The Martyrdom of Polycarp
disciple of the Apostle John, and Bishop of Smyrna,
“For to you it has been
granted on behalf of Christ, not only to believe in Him, but also to suffer for
His sake." Philippians
When I first heard about Polycarp many years ago, his joy and heavenly focus motivated me to give my life
God. Like this brave saint, I wanted to be ready to face even torture and death for
the sake of my wonderful Lord.
I don't recall the exact words I heard -- nor can I verify this account, but here is the story as I remember it:
Back in the
second century, Roman authorities told the Christian bishop Polycarp
to stop persuading people to turn from paganism and put their
trust in Jesus Christ. He refused.
"Then we'll take all your possessions," they told
"Go ahead," he said. "My God has promised to
supply all I need according to His riches in glory. He will take
care of me." (Philippians 4:17-19)
"If you don't stop preaching, we'll take your wife and
children and kill them," they threatened.
"You can't take them away from me," he answered,
"for they belong to God. I will spend all eternity in heaven
with them." And he continued teaching about the love of
They came back with a final warning: "Then we'll kill
"That would be best of all," answered Polycarp,
for I would go immediately into the presence of my Lord. Nothing
could be more wonderful."
To us who now look back into history, Polycarp's cruel
martyrdom magnifies the joy of His eternal perspective. His faith
lives on as a wonderful reminder that when we are joined to Christ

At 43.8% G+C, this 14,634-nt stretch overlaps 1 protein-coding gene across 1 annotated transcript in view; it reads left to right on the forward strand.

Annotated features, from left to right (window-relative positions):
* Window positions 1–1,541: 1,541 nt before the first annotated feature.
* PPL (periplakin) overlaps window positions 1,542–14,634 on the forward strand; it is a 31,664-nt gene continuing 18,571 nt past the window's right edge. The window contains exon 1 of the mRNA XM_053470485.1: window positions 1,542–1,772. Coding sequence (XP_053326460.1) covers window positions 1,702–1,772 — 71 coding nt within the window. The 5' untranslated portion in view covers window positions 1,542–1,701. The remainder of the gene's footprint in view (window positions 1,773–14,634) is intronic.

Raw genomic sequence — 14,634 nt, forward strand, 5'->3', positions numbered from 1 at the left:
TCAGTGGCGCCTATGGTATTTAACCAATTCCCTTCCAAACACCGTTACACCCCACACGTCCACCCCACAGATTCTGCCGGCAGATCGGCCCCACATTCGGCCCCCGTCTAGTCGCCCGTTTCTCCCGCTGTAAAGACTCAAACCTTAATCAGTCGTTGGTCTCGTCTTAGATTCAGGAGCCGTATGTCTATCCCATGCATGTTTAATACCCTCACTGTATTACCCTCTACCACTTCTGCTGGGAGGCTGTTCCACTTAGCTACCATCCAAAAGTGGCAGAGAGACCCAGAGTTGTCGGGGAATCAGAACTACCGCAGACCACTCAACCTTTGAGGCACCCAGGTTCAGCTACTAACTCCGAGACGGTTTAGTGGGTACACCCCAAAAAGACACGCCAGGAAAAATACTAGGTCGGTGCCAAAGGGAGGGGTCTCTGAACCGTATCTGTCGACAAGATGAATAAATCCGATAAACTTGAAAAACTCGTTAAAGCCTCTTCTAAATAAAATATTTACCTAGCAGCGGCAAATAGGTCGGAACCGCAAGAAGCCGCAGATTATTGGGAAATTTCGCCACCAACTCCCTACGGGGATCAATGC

through the cross, we have an eternal treasure in heaven.
assurance doesn't diminish our present life; it makes it richer
and fuller. "For to me, to live is Christ, and to die is
gain," said Paul. Living or dying, he enjoyed the privileges
of citizenship in heaven. Either way he would serve the God he
loved. Death would have been easier, for while he lived, he was
stoned, imprisoned, chained, tortured, starved, and beaten for
his faith. Yet, he radiated hope:
"Therefore we do not lose heart. Even though our outward man is
perishing, yet the inward man is being renewed day by day. For
our light affliction, which is but for a moment, is working for
us a far more exceeding and eternal weight of glory, while we
do not look at the things which are seen, but at the things which
are not seen. For the things which are seen are temporary, but
the things which are not seen are eternal." (2 Corinthians 4:16-18)
You can find a well-documented account
of Polycarp's persecution and death in this
translation of "The
Encyclical Epistle of the Church at Smyrnam Concerning the Martyrdom of the Holy
Polycarp at Wheaton University.